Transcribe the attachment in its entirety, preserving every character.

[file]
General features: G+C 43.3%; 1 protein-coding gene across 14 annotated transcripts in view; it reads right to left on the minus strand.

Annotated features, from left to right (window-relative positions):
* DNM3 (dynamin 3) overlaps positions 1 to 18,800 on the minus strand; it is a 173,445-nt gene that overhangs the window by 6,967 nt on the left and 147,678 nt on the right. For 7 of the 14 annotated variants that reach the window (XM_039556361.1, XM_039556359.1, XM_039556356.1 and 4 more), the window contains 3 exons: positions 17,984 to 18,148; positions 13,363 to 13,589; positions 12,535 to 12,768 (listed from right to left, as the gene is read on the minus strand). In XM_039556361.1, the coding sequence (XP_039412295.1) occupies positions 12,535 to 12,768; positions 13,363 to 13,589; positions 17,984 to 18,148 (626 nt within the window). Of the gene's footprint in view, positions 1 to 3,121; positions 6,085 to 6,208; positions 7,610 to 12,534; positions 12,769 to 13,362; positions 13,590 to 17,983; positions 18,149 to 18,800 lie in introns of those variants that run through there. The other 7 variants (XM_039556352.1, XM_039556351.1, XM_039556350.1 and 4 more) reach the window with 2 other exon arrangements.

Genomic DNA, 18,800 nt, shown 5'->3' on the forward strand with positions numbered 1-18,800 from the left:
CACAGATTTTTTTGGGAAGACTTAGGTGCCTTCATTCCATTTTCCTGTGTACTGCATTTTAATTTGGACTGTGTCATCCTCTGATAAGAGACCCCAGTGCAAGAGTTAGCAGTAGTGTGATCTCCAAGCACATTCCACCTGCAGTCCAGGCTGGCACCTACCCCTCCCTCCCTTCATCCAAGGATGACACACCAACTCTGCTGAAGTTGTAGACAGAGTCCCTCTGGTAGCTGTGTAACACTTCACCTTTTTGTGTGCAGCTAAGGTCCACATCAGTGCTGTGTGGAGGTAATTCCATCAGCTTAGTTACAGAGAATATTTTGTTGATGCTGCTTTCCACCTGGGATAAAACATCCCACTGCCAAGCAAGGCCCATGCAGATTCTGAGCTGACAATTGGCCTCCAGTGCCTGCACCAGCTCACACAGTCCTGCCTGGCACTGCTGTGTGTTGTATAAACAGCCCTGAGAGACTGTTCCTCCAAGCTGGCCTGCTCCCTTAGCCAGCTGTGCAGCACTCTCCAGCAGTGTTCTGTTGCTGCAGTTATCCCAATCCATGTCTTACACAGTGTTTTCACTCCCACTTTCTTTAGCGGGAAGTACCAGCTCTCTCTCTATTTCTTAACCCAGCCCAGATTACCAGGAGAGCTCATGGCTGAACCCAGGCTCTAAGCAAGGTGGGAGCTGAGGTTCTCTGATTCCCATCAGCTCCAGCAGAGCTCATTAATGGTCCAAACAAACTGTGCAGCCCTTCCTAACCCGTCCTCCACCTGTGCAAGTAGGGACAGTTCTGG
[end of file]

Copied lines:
General features: G+C 43.3%; 1 protein-coding gene across 14 annotated transcripts in view; it reads right to left on the minus strand.

Annotated features, from left to right (window-relative positions):
* DNM3 (dynamin 3) overlaps positions 1 to 18,800 on the minus strand; it is a 173,445-nt gene that overhangs the window by 6,967 nt on the left and 147,678 nt on the right. For 7 of the 14 annotated variants that reach the window (XM_039556361.1, XM_039556359.1, XM_039556356.1 and 4 more), the window contains 3 exons: positions 17,984 to 18,148; positions 13,363 to 13,589; positions 12,535 to 12,768 (listed from right to left, as the gene is read on the minus strand). In XM_039556361.1, the coding sequence (XP_039412295.1) occupies positions 12,535 to 12,768; positions 13,363 to 13,589; positions 17,984 to 18,148 (626 nt within the window). Of the gene's footprint in view, positions 1 to 3,121; positions 6,085 to 6,208; positions 7,610 to 12,534; positions 12,769 to 13,362; positions 13,590 to 17,983; positions 18,149 to 18,800 lie in introns of those variants that run through there. The other 7 variants (XM_039556352.1, XM_039556351.1, XM_039556350.1 and 4 more) reach the window with 2 other exon arrangements.

Genomic DNA, 18,800 nt, shown 5'->3' on the forward strand with positions numbered 1-18,800 from the left:
CACAGATTTTTTTGGGAAGACTTAGGTGCCTTCATTCCATTTTCCTGTGTACTGCATTTTAATTTGGACTGTGTCATCCTCTGATAAGAGACCCCAGTGCAAGAGTTAGCAGTAGTGTGATCTCCAAGCACATTCCACCTGCAGTCCAGGCTGGCACCTACCCCTCCCTCCCTTCATCCAAGGATGACACACCAACTCTGCTGAAGTTGTAGACAGAGTCCCTCTGGTAGCTGTGTAACACTTCACCTTTTTGTGTGCAGCTAAGGTCCACATCAGTGCTGTGTGGAGGTAATTCCATCAGCTTAGTTACAGAGAATATTTTGTTGATGCTGCTTTCCACCTGGGATAAAACATCCCACTGCCAAGCAAGGCCCATGCAGATTCTGAGCTGACAATTGGCCTCCAGTGCCTGCACCAGCTCACACAGTCCTGCCTGGCACTGCTGTGTGTTGTATAAACAGCCCTGAGAGACTGTTCCTCCAAGCTGGCCTGCTCCCTTAGCCAGCTGTGCAGCACTCTCCAGCAGTGTTCTGTTGCTGCAGTTATCCCAATCCATGTCTTACACAGTGTTTTCACTCCCACTTTCTTTAGCGGGAAGTACCAGCTCTCTCTCTATTTCTTAACCCAGCCCAGATTACCAGGAGAGCTCATGGCTGAACCCAGGCTCTAAGCAAGGTGGGAGCTGAGGTTCTCTGATTCCCATCAGCTCCAGCAGAGCTCATTAATGGTCCAAACAAACTGTGCAGCCCTTCCTAACCCGTCCTCCACCTGTGCAAGTAGGGACAGTTCTGG